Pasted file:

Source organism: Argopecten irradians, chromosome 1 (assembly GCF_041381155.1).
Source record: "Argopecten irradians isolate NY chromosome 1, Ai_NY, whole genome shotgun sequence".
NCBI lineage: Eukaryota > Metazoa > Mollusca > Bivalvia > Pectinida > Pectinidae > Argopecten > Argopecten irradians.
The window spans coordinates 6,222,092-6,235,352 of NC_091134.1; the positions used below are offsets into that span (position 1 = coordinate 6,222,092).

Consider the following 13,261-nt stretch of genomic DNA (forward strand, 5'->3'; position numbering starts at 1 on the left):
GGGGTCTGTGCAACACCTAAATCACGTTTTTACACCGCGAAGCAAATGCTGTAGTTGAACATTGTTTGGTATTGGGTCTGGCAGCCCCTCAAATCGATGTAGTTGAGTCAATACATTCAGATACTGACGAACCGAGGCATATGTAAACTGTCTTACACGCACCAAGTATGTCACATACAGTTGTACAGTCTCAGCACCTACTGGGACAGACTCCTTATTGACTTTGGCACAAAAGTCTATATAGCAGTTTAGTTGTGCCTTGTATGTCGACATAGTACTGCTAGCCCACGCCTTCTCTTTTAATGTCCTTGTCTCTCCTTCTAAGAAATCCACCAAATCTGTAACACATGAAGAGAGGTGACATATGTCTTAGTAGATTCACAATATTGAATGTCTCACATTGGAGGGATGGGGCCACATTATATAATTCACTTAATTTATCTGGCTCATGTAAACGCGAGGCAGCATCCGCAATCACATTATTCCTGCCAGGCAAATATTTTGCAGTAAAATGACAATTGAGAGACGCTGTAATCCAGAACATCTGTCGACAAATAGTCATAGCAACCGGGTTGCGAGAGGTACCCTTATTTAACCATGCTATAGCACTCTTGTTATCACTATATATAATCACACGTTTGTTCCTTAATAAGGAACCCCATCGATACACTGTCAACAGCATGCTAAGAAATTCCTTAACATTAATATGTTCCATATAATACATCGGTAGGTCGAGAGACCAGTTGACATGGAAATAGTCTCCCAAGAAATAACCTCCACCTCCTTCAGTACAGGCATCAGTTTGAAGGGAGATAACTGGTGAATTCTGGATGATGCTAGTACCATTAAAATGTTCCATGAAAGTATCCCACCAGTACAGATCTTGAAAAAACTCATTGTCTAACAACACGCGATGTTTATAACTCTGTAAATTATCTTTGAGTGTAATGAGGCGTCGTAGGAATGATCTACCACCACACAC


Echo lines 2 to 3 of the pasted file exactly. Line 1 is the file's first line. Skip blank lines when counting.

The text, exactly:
Source record: "Argopecten irradians isolate NY chromosome 1, Ai_NY, whole genome shotgun sequence".
NCBI lineage: Eukaryota > Metazoa > Mollusca > Bivalvia > Pectinida > Pectinidae > Argopecten > Argopecten irradians.